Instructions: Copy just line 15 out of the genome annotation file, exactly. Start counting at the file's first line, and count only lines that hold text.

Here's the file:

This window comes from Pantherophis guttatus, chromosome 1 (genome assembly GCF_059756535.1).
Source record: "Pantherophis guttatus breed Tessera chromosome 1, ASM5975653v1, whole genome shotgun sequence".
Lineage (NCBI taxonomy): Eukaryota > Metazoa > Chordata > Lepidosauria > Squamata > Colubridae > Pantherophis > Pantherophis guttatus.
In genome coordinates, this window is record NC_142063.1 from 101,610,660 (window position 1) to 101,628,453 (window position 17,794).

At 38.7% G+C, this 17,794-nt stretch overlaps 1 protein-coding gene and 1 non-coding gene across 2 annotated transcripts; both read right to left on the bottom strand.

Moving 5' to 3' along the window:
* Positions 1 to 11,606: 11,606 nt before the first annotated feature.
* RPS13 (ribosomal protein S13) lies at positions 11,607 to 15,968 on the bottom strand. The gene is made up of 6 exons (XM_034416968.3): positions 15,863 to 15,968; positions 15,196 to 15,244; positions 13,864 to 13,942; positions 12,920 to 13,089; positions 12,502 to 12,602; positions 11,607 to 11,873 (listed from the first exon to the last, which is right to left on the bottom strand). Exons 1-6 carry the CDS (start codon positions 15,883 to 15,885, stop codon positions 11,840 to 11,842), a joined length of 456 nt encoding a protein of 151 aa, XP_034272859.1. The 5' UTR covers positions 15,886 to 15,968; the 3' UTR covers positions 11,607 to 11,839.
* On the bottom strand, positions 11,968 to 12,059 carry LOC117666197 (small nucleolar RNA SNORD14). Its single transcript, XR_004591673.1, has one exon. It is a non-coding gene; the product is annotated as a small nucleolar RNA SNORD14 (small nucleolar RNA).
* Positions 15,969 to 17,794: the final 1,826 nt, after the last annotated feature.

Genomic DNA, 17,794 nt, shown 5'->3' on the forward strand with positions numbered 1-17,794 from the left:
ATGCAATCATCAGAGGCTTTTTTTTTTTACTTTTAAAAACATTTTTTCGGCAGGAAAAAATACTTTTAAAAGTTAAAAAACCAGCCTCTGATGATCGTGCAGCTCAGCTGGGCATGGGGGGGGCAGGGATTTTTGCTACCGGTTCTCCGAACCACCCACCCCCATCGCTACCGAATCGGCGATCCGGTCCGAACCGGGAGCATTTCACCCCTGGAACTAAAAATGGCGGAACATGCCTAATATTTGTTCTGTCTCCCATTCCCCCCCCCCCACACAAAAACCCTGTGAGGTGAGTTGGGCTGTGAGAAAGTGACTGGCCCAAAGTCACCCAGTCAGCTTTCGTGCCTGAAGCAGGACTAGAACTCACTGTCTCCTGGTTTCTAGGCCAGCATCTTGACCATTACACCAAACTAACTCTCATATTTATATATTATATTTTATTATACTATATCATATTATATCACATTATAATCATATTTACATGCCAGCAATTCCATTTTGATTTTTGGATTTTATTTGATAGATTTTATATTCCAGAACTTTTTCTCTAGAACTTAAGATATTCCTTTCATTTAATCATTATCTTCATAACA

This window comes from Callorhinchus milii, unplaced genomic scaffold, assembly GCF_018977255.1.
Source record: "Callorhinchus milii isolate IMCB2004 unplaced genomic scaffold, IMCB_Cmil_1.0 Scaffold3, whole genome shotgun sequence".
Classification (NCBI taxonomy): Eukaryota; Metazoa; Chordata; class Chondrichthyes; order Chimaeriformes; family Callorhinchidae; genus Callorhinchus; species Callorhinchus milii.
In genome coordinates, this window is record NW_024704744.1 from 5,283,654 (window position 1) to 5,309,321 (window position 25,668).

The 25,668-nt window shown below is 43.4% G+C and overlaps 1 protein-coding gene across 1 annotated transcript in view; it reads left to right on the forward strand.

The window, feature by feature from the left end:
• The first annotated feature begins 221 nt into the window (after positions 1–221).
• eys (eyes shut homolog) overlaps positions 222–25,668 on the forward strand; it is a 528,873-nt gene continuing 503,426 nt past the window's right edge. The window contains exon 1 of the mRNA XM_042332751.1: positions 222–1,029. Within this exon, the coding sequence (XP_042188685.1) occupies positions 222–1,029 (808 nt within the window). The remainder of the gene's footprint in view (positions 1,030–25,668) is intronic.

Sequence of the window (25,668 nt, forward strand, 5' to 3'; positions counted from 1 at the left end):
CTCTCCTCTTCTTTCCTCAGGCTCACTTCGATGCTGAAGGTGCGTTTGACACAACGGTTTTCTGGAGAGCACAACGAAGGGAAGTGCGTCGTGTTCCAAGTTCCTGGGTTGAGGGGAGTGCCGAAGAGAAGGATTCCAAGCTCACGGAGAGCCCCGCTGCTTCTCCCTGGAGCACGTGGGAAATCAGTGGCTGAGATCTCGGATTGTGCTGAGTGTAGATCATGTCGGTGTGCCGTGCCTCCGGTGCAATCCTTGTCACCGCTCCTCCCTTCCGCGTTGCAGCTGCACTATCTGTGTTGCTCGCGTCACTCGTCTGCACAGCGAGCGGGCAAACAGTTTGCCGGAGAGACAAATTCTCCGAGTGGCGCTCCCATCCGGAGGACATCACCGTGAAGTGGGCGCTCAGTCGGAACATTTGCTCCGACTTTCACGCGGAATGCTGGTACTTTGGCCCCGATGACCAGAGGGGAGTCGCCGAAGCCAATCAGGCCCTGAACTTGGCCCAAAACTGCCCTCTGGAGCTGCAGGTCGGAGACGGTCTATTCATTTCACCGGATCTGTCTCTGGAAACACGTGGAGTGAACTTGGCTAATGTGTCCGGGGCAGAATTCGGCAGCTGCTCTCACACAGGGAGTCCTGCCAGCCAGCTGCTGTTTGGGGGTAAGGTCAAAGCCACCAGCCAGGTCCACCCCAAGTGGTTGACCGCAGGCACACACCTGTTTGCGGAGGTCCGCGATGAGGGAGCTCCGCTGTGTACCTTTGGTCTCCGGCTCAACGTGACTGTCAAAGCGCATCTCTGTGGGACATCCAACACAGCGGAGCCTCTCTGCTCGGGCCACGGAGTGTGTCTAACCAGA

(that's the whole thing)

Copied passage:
Classification (NCBI taxonomy): Eukaryota; Metazoa; Chordata; class Chondrichthyes; order Chimaeriformes; family Callorhinchidae; genus Callorhinchus; species Callorhinchus milii.